Sarah Harris to father William Hill. New Plymouth, 6 and 18 January 1843
New Plymouth,, New Zealand
Jan 6th 1843
My dear Father,
As we are daily expecting a vessel from England, I will try what news I can collect in readiness for you.
I was sorry to see how exceedingly nervous you were when you wrote, and I trust when, nay long before you receive this, that you will be quite restored to health.
I suffer much from rheumatism in this country, and the English do generally, the days are very hot and the [nights] are very cold, even in summer we have as much clothes on the bed as in winter.
January is a very fine month with us, potatoes, peas, cabbages etc are now in perfection. For nearly four months we have had no vegetables and now we expect never again to be without; we have more than one acre tilled with potatoes, turnips etc. etc. Not half the seed brought from England is productive, too old. I have sown flower seeds twice, and they will not grow with the exception of a few peas and nasturtiums. When there is an opportunity of sending get all the flower seeds you can but they must be new.
There is an Horticultural Society formed and the first meeting or show of the produce will, I think, take place in a month. You can scarcely conceive what pleasure it gives us to walk out and see so many houses, gardens with corn growing, fine roads and boat building, in less than two years. When we landed no houses, no cattle, no poultry, no vegetables but native potatoes and pumpkins, no roads, in fact nothing but pigs and potatoes and men that only wanted horns on their heads to make them look like so many evil ones.
I walked to the town a day or two since to get a little medicine for a native woman who lives near us, she had some flour from us every day and indeed she was very ill. On my return I went to her hut which is something like a dog’s house, they cannot stand upright in it and they lie on the ground. I did not find her and on returning home I met her husband who was running and looking very wild. I asked him where his wife was and he told me she was in the road, that he had cut her head for they had quarrelled. I went on and found from some people that saw him strike, that all was true. I could not follow her for she had gone to her friends as fast as she could. The injury she had received was not so great as I expected but I felt for the poor creature. The next day she returned to her hut and found her husband had gone to the bush to hide for fear of the white men who, he thought, would confine him. I had her head bound up and gave her food, and three days after her husband returned and told me he would never beat her again, and put his arms round her, kissed her to assure me they were friends. (An Englishman could do no more) .
A short time since a Chief’s son molested two young men very much about a piece of ground they did not wish to give up, and the agent put the young native in the lock-up house for the night. The Chief was very indignant and wrote to the Chief of Wackata [Waikato] to come and make war with the English. The Wackata [Waikato] chief answered him by saying no, he had receives £500 from the English for the land, and he wished to be friends with them, but if he molested them again he should come and fight with him.
One day a native came in who spoke English, he had been to England, London, and he told us he had come with his men to New Plymouth for they (the men) wanted to make war with the English. I asked him why they wished to do so, he said to get the flour and clothes. Oh no, I said, you must tell them they would do wrong to attempt to fight the English, for our men are strong and war-like, and that we were tilling the land to get the flour to grow, and bringing all kinds of cattle with a great many other things for food which they would in time get a part of, and that if they would not live in peace with us we should leave them and then they would be no better off than they were before. He acknowledged that they had reason to thank the English and he named Captain Cook who first left them pigs and potatoes in the Island. I told them that the God would not love them, I talked a long time with them, they called me good and promised to bring me a fish the next day, but as the weather was not fine they did not, and I suppose went back to their own places, about a day’s journey, as I have not seen them since. The young man was a Chief’s son, and I think merely came to satisfy his men of the folly of making war with us.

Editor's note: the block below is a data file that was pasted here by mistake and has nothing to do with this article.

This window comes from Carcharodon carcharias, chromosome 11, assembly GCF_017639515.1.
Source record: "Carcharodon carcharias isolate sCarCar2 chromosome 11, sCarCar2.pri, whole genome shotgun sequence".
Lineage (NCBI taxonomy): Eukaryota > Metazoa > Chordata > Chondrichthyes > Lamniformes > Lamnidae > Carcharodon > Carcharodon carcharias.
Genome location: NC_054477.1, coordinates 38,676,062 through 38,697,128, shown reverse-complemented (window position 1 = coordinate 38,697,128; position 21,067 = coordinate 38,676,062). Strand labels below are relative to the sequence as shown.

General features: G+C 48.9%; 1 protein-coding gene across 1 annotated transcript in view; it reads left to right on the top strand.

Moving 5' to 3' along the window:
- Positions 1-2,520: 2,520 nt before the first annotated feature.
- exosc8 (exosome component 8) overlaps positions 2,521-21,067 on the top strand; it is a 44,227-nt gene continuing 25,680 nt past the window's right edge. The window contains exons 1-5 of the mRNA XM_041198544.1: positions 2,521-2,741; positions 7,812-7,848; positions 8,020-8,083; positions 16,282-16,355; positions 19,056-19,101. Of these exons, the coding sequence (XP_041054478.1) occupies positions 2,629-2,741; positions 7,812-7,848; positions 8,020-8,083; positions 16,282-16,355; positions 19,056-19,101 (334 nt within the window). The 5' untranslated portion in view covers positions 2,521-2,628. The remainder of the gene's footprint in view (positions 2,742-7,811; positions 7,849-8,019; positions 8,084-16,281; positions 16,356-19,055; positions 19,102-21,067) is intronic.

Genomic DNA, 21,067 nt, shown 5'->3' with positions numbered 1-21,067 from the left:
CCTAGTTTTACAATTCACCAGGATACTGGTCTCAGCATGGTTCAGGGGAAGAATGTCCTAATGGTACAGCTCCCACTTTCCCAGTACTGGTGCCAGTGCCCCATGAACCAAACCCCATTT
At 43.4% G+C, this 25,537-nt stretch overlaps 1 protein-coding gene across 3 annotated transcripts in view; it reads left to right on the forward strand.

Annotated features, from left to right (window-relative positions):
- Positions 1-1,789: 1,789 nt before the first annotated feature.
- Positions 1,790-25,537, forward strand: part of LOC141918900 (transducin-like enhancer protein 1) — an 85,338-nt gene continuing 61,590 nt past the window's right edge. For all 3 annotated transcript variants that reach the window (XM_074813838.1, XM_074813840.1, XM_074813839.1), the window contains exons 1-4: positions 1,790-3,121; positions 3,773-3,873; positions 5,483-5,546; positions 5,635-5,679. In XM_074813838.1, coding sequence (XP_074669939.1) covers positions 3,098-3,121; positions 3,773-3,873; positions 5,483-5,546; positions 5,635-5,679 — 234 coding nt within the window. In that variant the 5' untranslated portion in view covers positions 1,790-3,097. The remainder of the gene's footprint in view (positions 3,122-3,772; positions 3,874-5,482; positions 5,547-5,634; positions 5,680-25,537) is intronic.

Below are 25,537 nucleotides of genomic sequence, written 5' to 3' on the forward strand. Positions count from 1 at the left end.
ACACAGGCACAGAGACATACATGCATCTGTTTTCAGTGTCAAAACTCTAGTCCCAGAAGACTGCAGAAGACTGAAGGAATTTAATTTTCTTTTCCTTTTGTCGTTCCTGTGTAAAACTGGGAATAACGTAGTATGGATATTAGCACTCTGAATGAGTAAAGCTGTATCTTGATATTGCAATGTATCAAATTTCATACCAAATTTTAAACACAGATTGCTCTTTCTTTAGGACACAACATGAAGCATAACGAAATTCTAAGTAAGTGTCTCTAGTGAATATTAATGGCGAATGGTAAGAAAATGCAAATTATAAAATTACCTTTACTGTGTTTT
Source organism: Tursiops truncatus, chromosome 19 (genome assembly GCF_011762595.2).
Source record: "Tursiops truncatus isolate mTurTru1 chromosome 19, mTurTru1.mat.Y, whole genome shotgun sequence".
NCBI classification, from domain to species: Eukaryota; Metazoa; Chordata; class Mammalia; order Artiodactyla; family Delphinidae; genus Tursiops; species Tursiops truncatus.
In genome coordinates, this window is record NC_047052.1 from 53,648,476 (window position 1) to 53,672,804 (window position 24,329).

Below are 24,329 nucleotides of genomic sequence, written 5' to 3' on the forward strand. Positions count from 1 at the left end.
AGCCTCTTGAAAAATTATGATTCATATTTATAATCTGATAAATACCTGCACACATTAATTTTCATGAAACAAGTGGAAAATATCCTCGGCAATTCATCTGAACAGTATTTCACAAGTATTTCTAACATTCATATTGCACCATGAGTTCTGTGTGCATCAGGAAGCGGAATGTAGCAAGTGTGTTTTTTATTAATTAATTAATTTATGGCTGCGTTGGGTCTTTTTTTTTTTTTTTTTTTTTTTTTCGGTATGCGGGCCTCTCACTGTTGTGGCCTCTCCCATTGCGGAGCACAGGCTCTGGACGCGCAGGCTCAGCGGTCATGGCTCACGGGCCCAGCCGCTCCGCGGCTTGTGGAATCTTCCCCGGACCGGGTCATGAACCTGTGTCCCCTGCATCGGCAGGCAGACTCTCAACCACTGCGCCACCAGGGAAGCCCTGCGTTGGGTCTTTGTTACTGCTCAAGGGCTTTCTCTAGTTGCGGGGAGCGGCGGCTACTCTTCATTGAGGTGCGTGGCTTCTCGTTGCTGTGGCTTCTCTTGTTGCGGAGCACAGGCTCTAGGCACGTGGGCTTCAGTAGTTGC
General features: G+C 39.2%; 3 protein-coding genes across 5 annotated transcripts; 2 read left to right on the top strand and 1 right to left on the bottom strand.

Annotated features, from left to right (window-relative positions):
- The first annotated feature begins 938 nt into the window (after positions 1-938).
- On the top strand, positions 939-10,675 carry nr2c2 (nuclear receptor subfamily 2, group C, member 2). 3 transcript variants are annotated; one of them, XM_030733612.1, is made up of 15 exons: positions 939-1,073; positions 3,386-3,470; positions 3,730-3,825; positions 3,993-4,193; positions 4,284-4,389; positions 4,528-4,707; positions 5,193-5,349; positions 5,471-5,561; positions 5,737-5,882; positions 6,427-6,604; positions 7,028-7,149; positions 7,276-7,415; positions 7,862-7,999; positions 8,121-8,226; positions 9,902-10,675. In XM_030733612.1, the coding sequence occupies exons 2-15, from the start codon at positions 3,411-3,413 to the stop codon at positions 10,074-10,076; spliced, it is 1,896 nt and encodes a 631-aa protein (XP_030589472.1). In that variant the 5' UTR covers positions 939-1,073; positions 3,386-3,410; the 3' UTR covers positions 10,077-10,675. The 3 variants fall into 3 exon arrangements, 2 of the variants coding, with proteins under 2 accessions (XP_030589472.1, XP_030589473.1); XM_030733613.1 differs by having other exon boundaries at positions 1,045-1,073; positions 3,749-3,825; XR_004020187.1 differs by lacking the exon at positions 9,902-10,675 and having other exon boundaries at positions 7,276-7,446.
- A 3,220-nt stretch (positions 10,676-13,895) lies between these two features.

12th. Today we received letters by the Essex with some papers for which we were greatly pleased. It is right that you should know that all newspapers will come free if sent by post in a proper way, and let me impress on your minds the uncertainty of our getting letters by private hands. Always send by post; we pay only sixpence for one letter; if a box is sent send one letter by post to say so.
I consider the settlement in a very flourishing state. All we want is a few capitalists to take some of the men off the Company’s hands. I believe since the bad accounts received from England that no man here would go back. For ourselves I cannot speak, nothing is certain with us. The officers of the Company except two are dismissed, as there is not sufficient for them to do. I could only wish that the Company had kept Edwin on for another year, as then private work must be wanted. Yet I do not fear. On our little spot of ground in a short time we shall be able to get food, and we feel here with plenty of potatoes we shall not starve.
I wish you could be here but the thing is impossible; at your time of life the voyage would kill you. The old Mr Brown survived but a short time after his arrival here. And now, dear Father, as we have but a very short time to stay in this world of sorrow, let us hasten to make amends for our past lives. I cannot endure the thought of our everlasting banishment. Let us be resolved to be the Lord’s through the remainder of our lives, that we may at last find a place in Heaven through Jesus Christ.
God bless you is the continual prayer of your much tried and affectionate daughter,
Typed transcript of MS letter to father William Hill, Plymouth, England. Written in New Plymouth, NZ, 6 and 18 Jan 1843. Typed for Mary Mountjoy Paddon, Aisholt, Watford Heath, Hereford, England, . Turnbull. MS-Papers-3761. (#3)
As we are daily expecting a vessel from England
The barque Essex arrived in Taranaki 23 Jan 1843. She was the sixth and last of the Plymouth company ships, leaving Plymouth 3 Sept 1842 with 115 passengers. The second date on Sarah’s letter notes the arrival of the Essex and has been transcribed by an English typist as 18 Jan.